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Specific Item Information: Louisville & Nashville received this 1,000 car group of War Emergency Composite Hoppers from Pullman Standard in late 1943 and early 1944. The oversize "L&N" and road number were typical L&N practice for hoppers of the time. L&N loaded vast amounts of coal from eastern Kentucky as well as other pockets around the system.
Model Information: Bluford Shops is proud to announce our third new body style in N scale for July 2017. This time we have 2-Bay War Emergency Composite Hoppers. These are the predecessors of the Rebuilt War Emergency Hoppers we announced last month. These cars were built during the Second World War with wood siding and slope sheets at the direction of the War Production Board in hopes of saving as much steel as possible for the war effort. This was especially the case with hoppers that were usually built with copper-bearing steel to resist corrosion. The car sides were built with the Pratt truss design using a combination of vertical and diagonal ribs. A majority were later rebuilt with steel replacing the wood components but some composite cars remained in service into the 1970s.
These ready-to-run cars feature: die cast slope sheet-hopper bay-center sill assembly; injection molded plastic sides, ends, and hopper doors; fully molded brake tank, valve and air lines; body mounted brake hose detail; load; body mounted magnetically operating knuckle couplers; close coupling; and Fox Valley Models metal wheels.
All road names will be available in multiple road numbers. For instance, order a single, a 2-pack and a 3-pack to get all six road numbers on a run. (Some road names will be available in just three road numbers.)
The wood siding was thicker than comparable steel sheeting and this reduced the capacity of the cars. While you could build ten composite cars with the steel from nine all-steel cars, it took more composite cars to move the same amount of coal. This combined with the more frequent repairs required by the composite cars soured the War Production Board on the design.
During 1944, the directive was set aside and cars that were on order were delivered with the familiar diagonal bracing but with all steel construction. After the war, as composite cars came due for serious maintenance, the wood side and slope sheets were replaced with steel. A large majority of the composite cars were rebuilt in this manner sometime during the 1950s.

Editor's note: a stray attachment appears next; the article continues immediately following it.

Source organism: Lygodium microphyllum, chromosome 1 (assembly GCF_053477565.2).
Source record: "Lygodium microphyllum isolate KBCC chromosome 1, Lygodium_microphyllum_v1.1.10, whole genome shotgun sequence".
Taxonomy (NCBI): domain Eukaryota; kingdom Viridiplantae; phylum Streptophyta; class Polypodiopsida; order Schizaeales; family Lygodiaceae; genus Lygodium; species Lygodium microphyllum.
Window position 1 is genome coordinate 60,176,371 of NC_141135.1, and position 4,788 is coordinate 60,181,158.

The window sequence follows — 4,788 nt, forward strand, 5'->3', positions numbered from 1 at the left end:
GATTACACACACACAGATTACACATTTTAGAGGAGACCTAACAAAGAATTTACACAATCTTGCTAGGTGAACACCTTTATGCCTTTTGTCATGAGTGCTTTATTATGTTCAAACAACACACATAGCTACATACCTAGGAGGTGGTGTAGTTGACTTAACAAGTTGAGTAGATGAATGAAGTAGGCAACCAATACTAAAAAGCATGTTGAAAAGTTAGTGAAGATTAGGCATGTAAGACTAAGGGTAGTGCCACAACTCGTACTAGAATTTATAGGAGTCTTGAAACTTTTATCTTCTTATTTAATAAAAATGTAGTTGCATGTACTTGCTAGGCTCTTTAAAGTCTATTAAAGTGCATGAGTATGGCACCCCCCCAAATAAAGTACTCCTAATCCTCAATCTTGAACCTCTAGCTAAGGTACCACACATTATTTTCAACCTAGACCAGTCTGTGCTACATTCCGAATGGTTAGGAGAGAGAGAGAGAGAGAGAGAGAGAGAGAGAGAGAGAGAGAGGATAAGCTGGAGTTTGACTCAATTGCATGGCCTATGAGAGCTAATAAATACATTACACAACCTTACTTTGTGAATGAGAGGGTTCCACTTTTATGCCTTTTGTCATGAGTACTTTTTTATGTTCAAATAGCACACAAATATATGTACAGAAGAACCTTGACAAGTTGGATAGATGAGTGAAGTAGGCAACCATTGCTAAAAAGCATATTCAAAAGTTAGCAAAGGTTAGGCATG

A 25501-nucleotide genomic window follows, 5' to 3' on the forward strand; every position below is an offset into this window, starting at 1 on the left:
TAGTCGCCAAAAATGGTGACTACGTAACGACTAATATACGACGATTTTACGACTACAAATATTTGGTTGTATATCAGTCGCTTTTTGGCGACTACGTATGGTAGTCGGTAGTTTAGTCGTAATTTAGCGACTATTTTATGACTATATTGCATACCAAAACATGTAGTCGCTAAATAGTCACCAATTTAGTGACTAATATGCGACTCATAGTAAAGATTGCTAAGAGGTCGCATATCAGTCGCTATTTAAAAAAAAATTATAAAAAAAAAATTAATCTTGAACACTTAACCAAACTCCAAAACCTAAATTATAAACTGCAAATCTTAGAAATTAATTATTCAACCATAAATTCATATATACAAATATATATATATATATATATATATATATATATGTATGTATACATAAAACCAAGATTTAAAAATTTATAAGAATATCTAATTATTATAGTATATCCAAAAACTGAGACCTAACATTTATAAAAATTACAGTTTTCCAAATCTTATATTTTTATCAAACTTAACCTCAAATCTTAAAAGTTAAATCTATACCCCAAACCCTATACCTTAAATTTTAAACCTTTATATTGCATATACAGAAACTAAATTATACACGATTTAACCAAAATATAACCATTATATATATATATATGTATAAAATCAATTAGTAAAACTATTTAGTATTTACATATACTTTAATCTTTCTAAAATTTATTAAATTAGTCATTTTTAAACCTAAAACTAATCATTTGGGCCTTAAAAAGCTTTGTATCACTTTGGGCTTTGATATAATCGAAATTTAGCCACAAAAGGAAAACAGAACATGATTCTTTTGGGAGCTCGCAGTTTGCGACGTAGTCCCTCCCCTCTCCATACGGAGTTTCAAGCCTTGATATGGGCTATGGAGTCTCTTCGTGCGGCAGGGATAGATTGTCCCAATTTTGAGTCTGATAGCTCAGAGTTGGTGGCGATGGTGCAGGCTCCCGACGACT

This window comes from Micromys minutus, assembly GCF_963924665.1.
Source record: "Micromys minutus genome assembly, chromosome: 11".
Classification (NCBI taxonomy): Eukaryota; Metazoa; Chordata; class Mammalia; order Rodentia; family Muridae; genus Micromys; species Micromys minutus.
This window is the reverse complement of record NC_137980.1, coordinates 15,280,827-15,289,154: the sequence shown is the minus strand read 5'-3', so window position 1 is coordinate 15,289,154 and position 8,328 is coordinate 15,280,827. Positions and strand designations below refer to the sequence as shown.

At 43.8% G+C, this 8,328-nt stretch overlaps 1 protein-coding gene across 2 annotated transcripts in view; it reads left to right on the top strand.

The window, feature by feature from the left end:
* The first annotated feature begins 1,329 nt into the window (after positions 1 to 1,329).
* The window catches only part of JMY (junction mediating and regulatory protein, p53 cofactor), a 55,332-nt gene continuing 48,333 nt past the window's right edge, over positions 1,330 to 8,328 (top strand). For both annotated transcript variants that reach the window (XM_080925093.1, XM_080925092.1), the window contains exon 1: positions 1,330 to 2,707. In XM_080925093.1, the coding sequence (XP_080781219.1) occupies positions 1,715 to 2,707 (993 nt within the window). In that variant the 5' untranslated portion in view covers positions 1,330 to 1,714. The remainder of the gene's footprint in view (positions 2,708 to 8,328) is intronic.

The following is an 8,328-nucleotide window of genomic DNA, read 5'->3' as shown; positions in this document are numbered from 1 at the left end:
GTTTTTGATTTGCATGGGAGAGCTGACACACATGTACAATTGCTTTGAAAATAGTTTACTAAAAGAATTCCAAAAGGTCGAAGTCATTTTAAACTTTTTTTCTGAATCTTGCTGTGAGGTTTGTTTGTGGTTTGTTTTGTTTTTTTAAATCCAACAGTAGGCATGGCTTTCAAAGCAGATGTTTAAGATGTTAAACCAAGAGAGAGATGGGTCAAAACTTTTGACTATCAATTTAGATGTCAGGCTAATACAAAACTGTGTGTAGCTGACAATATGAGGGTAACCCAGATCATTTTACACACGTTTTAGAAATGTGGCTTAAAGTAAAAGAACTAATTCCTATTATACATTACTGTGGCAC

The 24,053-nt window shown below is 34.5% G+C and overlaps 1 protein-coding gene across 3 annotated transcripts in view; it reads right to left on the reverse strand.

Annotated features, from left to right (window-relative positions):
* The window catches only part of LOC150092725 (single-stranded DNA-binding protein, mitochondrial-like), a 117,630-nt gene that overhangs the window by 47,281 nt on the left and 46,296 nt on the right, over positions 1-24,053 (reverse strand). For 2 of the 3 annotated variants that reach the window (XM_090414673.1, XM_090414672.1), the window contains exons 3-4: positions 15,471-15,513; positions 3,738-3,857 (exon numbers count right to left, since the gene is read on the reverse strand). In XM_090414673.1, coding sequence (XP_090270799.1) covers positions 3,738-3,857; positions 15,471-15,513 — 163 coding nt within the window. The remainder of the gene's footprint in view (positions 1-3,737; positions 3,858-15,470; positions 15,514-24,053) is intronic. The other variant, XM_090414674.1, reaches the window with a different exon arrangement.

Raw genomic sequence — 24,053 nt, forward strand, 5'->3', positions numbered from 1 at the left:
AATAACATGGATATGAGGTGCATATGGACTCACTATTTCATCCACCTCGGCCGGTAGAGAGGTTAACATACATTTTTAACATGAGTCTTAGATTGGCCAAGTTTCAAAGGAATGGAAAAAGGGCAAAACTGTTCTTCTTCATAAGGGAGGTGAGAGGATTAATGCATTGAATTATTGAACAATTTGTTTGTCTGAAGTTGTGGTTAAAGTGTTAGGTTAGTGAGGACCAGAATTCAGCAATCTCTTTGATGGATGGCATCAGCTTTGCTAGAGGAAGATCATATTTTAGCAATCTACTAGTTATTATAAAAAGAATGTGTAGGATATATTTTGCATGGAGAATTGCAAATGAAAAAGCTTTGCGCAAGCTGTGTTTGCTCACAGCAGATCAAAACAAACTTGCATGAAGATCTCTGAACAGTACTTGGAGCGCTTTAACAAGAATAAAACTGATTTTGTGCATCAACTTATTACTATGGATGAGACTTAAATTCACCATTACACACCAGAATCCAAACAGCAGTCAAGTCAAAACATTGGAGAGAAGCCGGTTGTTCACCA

From Bluford Shops
Chartered by the Commonwealth of Kentucky in 1850, the road grew into one of the great success stories of American business. Operating under one name continuously for 132 years, it survived civil war and economic depression and several waves of social and technological change. Under Milton H. Smith, president of the company for thirty years, the L&N grew from a road with less than three hundred miles (480 km) of track to a 6,000-mile (9,700 km) system serving thirteen states. As one of the premier Southern railroads, the L&N extended its reach far beyond its namesake cities, stretching to St. Louis, Memphis, Atlanta, and New Orleans. The railroad was economically strong throughout its lifetime, operating both freight and passenger trains in a manner that earned it the nickname, "The Old Reliable."
Growth of the railroad continued until its purchase and the tumultuous rail consolidations of the 1980s which led to continual successors. By the end of 1970, L&N operated 6,063 miles (9,757 km) of road on 10,051 miles (16,176 km) of track, not including the Carrollton Railroad.
In 1971 the Seaboard Coast Line Railroad, successor to the Atlantic Coast Line Railroad, purchased the remainder of the L&N shares it did not already own, and the company became a subsidiary. By 1982 the railroad industry was consolidating quickly, and the Seaboard Coast Line absorbed the Louisville & Nashville Railroad entirely. Then in 1986, the Seaboard System merged with the C&O and B&O and the new combined system was known as the Chessie System. Soon after the combined company became CSX Transportation (CSX), which now owns and operates all of the former Louisville and Nashville lines.
Read more on Wikipedia.
The town of Bluford in southern Illinois featured a small yard on Illinois Central's Edgewood Cutoff (currently part of CN.) The yard included a roundhouse, concrete coaling tower (which still stands) and large ice house. Reefer trains running between the Gulf Coast and Chicago were re-iced in Bluford. Things are more quiet now in Bluford with the remaining tracks in the yard used to stage hoppers for mines to the south and store covered hoppers. Intersecting the IC line in Bluford is Southern Railway's (currently NS) line between Louisville and St. Louis. Traffic on this single track line remains relatively heavy.
Item created by: gdm on 2017-07-19 19:21:35. Last edited by gdm on 2018-02-02 07:38:55
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